Ughtred had got down at once from his seat and limped forward. His unprepossessing face looked as if he pulled his childishness together with an unchildish effort.
"She means," he said, in his awkward way, "that she doesn't know how to make you comfortable. The rooms are all so shabby--everything is so shabby. Perhaps you won't stay when you see."
Bettina perceptibly increased the firmness of her hold on her sister's body. It was as if she drew it nearer to her side in a kind of taking possession. She knew that the moment had come when she might go this far, at least, without expressing alarming things.
"You cannot show me anything that will frighten me," was the answer she made. "I have come to stay, Rosy. We can make things right if they require it. Why not?"
Lady Anstruthers started a little, and stared at her. She knew ten thousand reasons why things had not been made right, and the casual inference that such reasons could be lightly swept away as if by the mere wave of a hand, implied a power appertaining to a time seeming so lost forever that it was too much for her.
"Oh, Betty, Betty!" she cried, "you talk as if--you are so----!"
The fact, so simple to the members of the abnormal class to which she of a truth belonged, the class which heaped up its millions, the absolute knowledge that there was a great deal of money in the world and that she was of those who were among its chief owners, had ceased to seem a fact, and had vanished into the region of fairy stories.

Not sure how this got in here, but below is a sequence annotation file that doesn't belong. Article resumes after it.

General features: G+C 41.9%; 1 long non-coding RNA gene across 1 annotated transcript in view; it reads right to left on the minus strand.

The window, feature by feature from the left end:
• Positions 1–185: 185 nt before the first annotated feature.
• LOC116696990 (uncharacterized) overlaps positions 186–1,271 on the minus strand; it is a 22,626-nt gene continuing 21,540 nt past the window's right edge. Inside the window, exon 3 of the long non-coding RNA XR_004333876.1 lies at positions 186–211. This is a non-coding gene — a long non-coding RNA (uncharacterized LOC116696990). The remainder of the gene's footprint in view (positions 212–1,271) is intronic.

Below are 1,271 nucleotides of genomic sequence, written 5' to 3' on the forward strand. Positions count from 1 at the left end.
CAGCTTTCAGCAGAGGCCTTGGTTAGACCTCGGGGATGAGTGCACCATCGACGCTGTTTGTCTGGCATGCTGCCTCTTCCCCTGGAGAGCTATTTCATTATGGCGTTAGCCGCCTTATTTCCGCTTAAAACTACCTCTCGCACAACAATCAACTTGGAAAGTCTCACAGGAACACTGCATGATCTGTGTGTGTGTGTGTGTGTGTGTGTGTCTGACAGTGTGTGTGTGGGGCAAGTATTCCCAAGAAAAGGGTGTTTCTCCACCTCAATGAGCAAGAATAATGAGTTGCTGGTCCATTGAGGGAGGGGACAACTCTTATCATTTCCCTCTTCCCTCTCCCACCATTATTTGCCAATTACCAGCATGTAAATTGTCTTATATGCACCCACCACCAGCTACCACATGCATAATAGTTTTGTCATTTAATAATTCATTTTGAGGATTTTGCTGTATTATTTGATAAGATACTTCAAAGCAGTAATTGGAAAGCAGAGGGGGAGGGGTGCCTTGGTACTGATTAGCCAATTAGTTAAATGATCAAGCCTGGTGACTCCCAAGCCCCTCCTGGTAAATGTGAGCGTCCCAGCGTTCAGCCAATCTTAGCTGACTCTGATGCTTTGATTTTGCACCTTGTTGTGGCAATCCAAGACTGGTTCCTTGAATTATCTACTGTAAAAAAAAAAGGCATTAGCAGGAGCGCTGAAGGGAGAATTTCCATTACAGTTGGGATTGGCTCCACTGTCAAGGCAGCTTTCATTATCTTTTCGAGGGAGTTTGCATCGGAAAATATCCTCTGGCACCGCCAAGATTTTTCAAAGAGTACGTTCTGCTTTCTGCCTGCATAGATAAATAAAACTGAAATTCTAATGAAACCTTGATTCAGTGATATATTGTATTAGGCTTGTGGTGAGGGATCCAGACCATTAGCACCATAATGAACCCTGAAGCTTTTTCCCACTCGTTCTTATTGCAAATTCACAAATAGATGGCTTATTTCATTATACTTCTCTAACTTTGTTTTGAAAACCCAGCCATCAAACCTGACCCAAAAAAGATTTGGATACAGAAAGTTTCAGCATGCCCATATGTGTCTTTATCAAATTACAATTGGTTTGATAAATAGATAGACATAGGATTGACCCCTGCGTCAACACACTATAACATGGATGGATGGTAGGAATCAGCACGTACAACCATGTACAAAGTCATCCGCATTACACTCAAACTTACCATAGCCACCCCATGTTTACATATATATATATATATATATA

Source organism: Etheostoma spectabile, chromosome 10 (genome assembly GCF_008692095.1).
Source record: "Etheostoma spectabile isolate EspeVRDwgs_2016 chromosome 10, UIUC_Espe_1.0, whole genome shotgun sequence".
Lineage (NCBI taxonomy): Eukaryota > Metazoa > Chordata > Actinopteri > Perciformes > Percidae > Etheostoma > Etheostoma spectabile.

That she could not believe it a reality revealed itself to Bettina, as by a flash, which was also a revelation of many things. There would be unpleasing truths to be learned, and she had not made her pilgrimage for nothing. But--in any event--there were advantages without doubt in the circumstance which subjected one to being perpetually pointed out as a daughter of a multi-millionaire. As this argued itself out for her with rapid lucidity, she bent and kissed Rosy once more. She even tried to do it lightly, and not to allow the rush of love and pity in her soul to betray her.
"I talk as if--as if I were Betty," she said. "You have forgotten. I have not. I have been looking forward to this for years. I have been planning to come to you since I was eleven years old. And here we sit."
"You didn't forget? You didn't?" faltered the poor wreck of Rosy. "Oh! Oh! I thought you had all forgotten me--quite--quite!"
And her face went down in her spare, small hands, and she began to cry again.